like people, especially students in the age range in which they intend to teach. Most teachers choose an area of specialization such as elementary education, special education, secondary education, or higher education because they have a temperament for students in those age ranges. If you are not comfortable working with young children, don’t major in elementary education!
are inherently fair-minded. They are able to assess students on the basis of performance, not on the students’ personal qualities.
have “common sense.” It may sound a bit corny, but good teachers are practical. They can size up a situation quickly and make an appropriate decision. Whether managing a classroom, leading students on a field trip, seamlessly shifting from one instructional procedure to another, assigning detentions, supervising an intern, or dealing with policy and curriculum issues in the school, there is no substitute for common sense.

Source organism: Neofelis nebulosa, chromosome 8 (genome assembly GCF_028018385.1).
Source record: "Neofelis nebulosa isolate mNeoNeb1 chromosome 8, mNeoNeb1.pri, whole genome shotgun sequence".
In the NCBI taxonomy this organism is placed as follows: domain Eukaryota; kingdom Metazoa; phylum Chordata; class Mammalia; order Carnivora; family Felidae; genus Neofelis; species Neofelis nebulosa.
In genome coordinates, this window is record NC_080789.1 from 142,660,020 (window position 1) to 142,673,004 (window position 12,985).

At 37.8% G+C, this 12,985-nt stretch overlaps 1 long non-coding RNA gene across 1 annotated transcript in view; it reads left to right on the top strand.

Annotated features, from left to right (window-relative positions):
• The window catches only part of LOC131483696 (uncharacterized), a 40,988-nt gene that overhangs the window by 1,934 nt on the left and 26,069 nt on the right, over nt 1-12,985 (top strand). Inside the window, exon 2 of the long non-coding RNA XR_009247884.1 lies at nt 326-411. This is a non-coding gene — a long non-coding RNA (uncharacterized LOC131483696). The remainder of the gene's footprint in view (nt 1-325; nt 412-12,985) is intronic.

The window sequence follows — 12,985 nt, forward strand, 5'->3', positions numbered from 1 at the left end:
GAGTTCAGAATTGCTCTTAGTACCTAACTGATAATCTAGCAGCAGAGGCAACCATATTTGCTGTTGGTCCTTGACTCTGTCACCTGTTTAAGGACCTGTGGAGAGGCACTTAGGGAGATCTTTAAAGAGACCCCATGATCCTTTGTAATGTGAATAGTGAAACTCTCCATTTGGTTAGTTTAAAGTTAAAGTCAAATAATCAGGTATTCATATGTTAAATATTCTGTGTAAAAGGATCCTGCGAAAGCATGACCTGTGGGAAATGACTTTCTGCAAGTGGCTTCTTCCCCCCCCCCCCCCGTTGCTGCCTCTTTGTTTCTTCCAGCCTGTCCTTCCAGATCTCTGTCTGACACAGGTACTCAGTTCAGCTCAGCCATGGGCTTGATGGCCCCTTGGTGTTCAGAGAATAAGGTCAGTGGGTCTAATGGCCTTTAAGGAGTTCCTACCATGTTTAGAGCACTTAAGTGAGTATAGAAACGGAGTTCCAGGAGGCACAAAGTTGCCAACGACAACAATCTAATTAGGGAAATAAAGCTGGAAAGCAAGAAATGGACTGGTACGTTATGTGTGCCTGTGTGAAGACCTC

have a command of the content they teach. For elementary school teachers, that means having knowledge of a broad range of content in sufficient depth to convey the information in meaningful ways to the students. For secondary school teachers, it usually means having an in-depth command of one or two specific content areas such as mathematics or biology.
set high expectations for their students and hold the students to those expectations. If you are thinking about becoming a teacher, you should set high expectations for yourself, and demand excellence not only of yourself, but your students as well.
are detail oriented. If you are a disorganized person in your private life, you will find that teaching will probably be uncomfortable for you. At the very least, teachers must be organized in their professional and teaching duties. If you’re not organized and are not detail oriented, teaching may not be the best choice of a profession for you.
are good managers of time. Time is one of the most precious resources a teacher has. Good teachers have learned to use this resource wisely.
can lead or follow, as the situation demands. Sometimes, teachers must be members of committees, groups, councils, and task forces. Having the temperament to function in these capacities is extremely important. At other times, teachers assume leadership roles. Be sure you are comfortable being a leader or a follower, because sooner or later, you will be called on to function in those roles.